New special school opens in south Dublin: ‘It’s very emotional. We never thought it would happen’

South Dublin is traditionally underserved by special education. It may be the first of several to be established on the grounds of prestigious Spiritan-run schools

Miriam Kenny never thought her son Jonathan (11) would get a chance to go to school in his own neighbourhood.

They live in the affluent suburb of Templeogue in South Dublin. Yet, for all its advantages, the area has suffered from acute shortages of special education places.

Many children with complex conditions have been rejected by their local schools and forced to travel outside their communities and across the city to access an education that meets their needs.

This week, however, Miriam and Jonathan were able to walk to school at the newly-opened Libermann Spiritan School, a special school established on the grounds of the Spiritan-run Templeogue College.


The school has enrolled 24 pupils this week; it will grow to 30 next month. Subject to expansion plans, it could provide education for more than 150 students with special needs.

“We’re delighted,” says Kenny, whose son is autistic and needs a special school place. “It’s a very emotional and exciting day. I cried a lot. We never thought it would happen. Our son will be able to walk to school and be part of his local community. It’s something I hope many other children who need the extra support of a special school in the area will benefit from.”

The classrooms – based in a community house formerly occupied by Spiritan priests – are kitted out to meet pupils’ sensory needs.

They include a state-of-the-art sensory room, life-skill rooms such as a bedroom, sittingroom and kitchen, and a garden with trampolines and climbing frames.

School principal Vivienne Wynne says the staff of five teachers and 24 special needs assistants (SNAs) have been preparing for the pupils since the start of the year, while academic Dr Paula Kennedy Flynn and Tom Sheridan of the Spiritan Education Trust played a key role in getting the plans off the ground.

“Our motto here is believe, belong and become,” says Wynne. “Every child here has an individual programme. We meet each child where they are and we’ll help them all to fulfil their potential.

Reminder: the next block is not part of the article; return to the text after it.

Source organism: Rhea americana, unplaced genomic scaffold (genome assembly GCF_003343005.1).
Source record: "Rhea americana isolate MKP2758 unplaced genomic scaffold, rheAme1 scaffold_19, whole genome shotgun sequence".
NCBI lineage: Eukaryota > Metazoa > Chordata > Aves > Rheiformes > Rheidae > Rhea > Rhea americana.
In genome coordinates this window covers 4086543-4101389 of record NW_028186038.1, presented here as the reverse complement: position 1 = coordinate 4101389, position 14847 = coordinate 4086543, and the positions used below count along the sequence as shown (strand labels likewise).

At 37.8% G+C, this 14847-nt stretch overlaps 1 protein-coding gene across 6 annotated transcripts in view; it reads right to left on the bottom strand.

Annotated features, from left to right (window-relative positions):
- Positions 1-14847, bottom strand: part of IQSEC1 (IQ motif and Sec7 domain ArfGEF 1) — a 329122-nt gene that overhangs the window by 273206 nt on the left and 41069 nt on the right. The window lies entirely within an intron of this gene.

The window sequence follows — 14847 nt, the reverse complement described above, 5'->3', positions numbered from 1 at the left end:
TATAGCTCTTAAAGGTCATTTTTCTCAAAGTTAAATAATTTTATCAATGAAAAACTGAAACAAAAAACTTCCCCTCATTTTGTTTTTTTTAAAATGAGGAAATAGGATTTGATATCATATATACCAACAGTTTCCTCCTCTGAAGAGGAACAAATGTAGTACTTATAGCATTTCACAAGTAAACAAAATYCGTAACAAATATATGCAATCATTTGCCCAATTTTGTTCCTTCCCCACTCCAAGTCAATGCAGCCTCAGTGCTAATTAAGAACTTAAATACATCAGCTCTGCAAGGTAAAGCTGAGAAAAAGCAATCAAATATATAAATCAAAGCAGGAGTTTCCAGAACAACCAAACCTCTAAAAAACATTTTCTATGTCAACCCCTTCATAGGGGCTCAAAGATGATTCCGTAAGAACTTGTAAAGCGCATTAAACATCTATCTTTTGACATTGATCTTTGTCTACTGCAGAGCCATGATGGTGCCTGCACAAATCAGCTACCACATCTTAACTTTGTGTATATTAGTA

“That could be, for some, a social outing or a trip to McDonald’s, which might not be possible right now due to sensory problems,” she says. “We’ll also run the Junior Cycle programme at different levels.”

The school at Templeogue College may be just the start. Under an agreement with the Spiritans – founders of Blackrock College, St Michael’s College on Merrion Road, St Mary’s College in Rathmines and Rockwell College, Co Tipperary – special classes or schools may also be established on these campuses.

It is a huge change for some of the most prestigious, fee-charging schools in the country. Many are bastions of privilege that for generations have taken in sons of Catholic middle-class families and moulded them into the leaders of tomorrow. On the face of it, at least, academic outcomes mattered more than inclusive admission policies.

Under the agreement, however, special classes or schools will be opened on their grounds as long as qualifying students are enrolled without having to pay fees.

Dr Nicholas Cuddihy, executive officer with the Spiritan Education Trust, says the Liberman Spiritan School project is the “cornerstone of their strategic direction and mission for the future”.

“The opening of this Libermann Spiritan School in Templeogue represents a key milestone as we continue to engage with the Department of Education and National Council for Special Education to maximise opportunities that may exist for the provision of education to children with special needs in all our schools.”

The Spiritans, meanwhile, have been in the headlines for all the wrong reasons over recent months. Revelations of child sexual abuse at Blackrock College prompted by a radio documentary late last year promoted hundreds of men to make historical abuse allegations against dozens of priests from Spiritan-run schools. Is the congregation simply trying to change the narrative?

Dr Cuddihy says its plans have been in the works for about three years and form part of the congregation’s wider desire to be “truly inclusive” and meet the needs of all children.

Kenny, a long-standing campaigner for access to special education and chair of Involve Autism D6/D6W, hopes it is a change that will benefit future generations.

“We’ve been campaigning since 2018 for local autistic children to be able to access appropriate educational placements in their local area, so this is incredible for them,” she says.

“This new school is an opportunity to be best-in-class in how we educate and support our autistic children who require a specialist educational setting. It’s clear that a phenomenal amount of thought and preparation has gone into the school. All staff have received lots of training prior to the school’s opening and the building is absolutely fantastic.”

For children to flourish in thee new school, she says they will require “full wrap-around supports” to meet all their needs.

“It is really important that we continue to raise our expectations in relation to the education of our autistic children and provide them with all the supports required in order for them to reach their full potential. This fantastic new school is definitely a step in the right direction,” she says.